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Documents show CAFD paid former chief more than $43K

The separation agreement between former Cloquet Area Fire District Chief Matthew Ashmore and the district shows he was paid $43,362 after his resignation.

Cloquet Area Fire District headquarters
Cloquet Area Fire District Headquarters.
Jamey Malcomb / 2020 file / Pine Journal

CLOQUET — After resigning last year, former Cloquet Area Fire District Chief Matthew Ashmore’s separation agreement shows what his resignation cost the district.

Cloquet Area Fire District Chief Matthew Ashmore’s resignation was approved by the Cloquet Area Fire District Board after 45 minutes of closed session discussion.

The agreement, which was obtained by the Pine Journal through a public records request, shows the former chief received $43,362 from the district.

The compensation to the former chief comes in the form of four months' salary and accrued unused vacation. Of the total payment, $35,407.56 is from salary and $7,954.85 is from unused vacation days. The salary payments are broken up into the gross amount that was received each pay period, whereas the unused vacation pay was paid in one lump sum on the pay period after the agreement was signed.

Ashmore’s resignation came after a special meeting by the district’s board on Dec. 6, when the board was looking into his conduct.

Ashmore worked for the district from November 2020 to December 2021. By signing the agreement, he relinquished his ability to sue the district, the documents show.

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Prior to his resignation, Ashmore was placed on administrative leave Nov. 11. Another document obtained by the Pine Journal through an open records request revealed that during Ashmore’s Loudermill hearings on Nov. 22 — a two-step process to consider allegations against an employee — an investigation was made into “apparent violations of the CAFD COVID-19 Plan 3.0.”

While a good portion of the document is redacted, it states Ashmore was alleged to have not worn a mask when interacting with the public while being within 6 feet of them, which went against the district’s COVID-19 rules.

In an email obtained by the Pine Journal, Ashmore informed the board a member of his household tested positive for the virus on Oct. 25.

121020.N.PJ.CAFDChief_1.jpg
Former Cloquet Area Fire District Chief Matthew Ashmore. Ashmore was placed on administrative leave Nov. 11, 2021, and resigned on Dec. 6, 2021.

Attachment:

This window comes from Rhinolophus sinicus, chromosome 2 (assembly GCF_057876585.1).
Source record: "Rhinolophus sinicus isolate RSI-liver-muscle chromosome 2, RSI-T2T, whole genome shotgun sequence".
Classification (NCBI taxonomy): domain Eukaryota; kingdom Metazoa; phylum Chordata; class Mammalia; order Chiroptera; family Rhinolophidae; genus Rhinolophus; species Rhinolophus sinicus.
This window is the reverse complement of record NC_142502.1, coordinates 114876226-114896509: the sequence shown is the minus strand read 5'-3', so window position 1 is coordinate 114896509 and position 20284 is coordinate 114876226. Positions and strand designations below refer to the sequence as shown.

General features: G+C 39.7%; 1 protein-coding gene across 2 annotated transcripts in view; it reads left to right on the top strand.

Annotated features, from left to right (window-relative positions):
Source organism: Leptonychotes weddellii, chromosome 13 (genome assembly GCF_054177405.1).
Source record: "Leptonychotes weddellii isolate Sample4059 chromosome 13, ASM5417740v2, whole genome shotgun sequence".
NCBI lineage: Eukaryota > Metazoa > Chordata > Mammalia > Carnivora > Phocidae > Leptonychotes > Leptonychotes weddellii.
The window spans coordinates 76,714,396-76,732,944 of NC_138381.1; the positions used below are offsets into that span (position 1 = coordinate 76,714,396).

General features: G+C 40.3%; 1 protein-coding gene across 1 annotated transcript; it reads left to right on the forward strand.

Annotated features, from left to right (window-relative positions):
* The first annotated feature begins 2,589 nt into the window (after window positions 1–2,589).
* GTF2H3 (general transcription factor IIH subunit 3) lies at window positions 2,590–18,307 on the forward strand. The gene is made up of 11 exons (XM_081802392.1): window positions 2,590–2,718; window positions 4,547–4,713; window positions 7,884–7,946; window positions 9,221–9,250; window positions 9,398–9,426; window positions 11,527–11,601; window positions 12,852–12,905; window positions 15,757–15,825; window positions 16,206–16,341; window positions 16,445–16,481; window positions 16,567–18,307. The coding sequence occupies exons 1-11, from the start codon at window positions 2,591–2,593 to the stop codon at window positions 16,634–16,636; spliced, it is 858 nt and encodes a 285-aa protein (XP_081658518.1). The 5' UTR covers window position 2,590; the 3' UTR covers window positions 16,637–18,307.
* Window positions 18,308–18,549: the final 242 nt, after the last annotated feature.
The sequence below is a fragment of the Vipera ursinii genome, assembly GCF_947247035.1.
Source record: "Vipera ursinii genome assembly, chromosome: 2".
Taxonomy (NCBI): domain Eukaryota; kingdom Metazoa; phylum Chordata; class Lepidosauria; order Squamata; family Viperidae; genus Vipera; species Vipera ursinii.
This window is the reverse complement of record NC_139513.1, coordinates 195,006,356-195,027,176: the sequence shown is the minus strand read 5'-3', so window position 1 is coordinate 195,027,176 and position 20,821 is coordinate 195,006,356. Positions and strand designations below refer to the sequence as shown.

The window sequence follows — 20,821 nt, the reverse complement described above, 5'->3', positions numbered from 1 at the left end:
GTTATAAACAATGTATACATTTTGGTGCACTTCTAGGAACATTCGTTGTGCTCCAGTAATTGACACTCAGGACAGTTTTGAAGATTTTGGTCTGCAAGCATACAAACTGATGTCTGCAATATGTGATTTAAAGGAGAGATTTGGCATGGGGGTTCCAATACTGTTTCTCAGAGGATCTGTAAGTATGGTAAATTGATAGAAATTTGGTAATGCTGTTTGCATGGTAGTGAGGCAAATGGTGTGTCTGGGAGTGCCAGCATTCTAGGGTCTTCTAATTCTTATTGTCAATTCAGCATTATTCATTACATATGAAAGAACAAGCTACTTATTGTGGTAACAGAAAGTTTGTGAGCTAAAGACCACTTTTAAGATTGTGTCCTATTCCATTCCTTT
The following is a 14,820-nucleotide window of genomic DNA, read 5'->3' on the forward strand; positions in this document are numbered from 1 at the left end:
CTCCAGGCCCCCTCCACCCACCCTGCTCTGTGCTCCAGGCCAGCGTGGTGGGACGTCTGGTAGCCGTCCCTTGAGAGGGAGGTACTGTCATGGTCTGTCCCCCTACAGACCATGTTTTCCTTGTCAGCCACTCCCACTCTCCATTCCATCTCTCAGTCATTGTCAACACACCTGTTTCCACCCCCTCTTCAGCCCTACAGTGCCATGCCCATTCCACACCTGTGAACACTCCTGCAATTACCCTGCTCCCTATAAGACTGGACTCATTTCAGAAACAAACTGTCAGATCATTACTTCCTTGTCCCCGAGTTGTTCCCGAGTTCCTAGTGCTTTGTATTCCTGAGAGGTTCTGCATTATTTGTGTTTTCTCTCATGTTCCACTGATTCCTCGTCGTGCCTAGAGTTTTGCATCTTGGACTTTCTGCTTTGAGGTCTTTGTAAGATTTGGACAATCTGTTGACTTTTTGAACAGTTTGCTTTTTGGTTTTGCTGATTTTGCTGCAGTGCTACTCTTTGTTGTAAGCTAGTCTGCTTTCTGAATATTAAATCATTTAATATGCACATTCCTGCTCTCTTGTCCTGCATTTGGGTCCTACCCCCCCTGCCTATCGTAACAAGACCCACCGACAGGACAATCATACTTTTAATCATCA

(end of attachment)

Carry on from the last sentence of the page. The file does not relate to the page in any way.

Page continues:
Jamey Malcomb / 2020 file / Pine Journal

In the minutes for the open portion of the Loudermill hearing, Ashmore said he tested negative for COVID-19 before attending a public class and believed he was negative for the virus when he interacted with district staff.

The minutes also reflect Ashmore said he was not within the 6 feet for more than 30 seconds to hand documents to staff.

"I truly believe I was acting in good faith when following the District's expectations in this matter," Ashmore said in the minutes.

As the former chief had reviewed the COVID-19 policies, it was alleged that he intentionally and/or negligently violated the policies, according to the Loudermill hearing documentation.

“It is alleged that your actions and inactions significantly damage the respect for you of those you are required to lead,” the documents said.

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Ashmore's resignation came during a stretch of three other resignations in the district.

Those included former CAFD board chair Bob DeCaigny, who resigned on Dec. 14 after being asked to step down by the city of Cloquet; Thomson Township board representative Jason Paulson, who resigned in October out of protest over the proposed ambulance-only tax levy; and district administrator Molly Cooper, who resigned in December to take a new career opportunity.

Bob DeCaigny submitted his letter of resignation after being asked by the city of Cloquet to resign.

The district’s leadership now consists of Interim Chief Jesse Buhs, who previously served as a battalion chief in the district, and Chair Linda Way.

In 2022, the district will look to continue to examine and assess the ambulance-only levy in the district, which caused controversy among Thomson Township residents last year.

Buhs said during the district’s February meeting he plans to have accurate and precise costs of the ambulance service to the ambulance-only areas of the district for when budget planning starts in June.

After many discussions with residents, legal counsel and staff, the Cloquet Area Fire District certified its tax levy for 2022, keeping the controversial ambulance-only tax levy at 0.019.

Dylan covers the local governments of Cloquet and Carlton County, as well as the Esko and Wrenshall school boards for the Cloquet Pine Journal.
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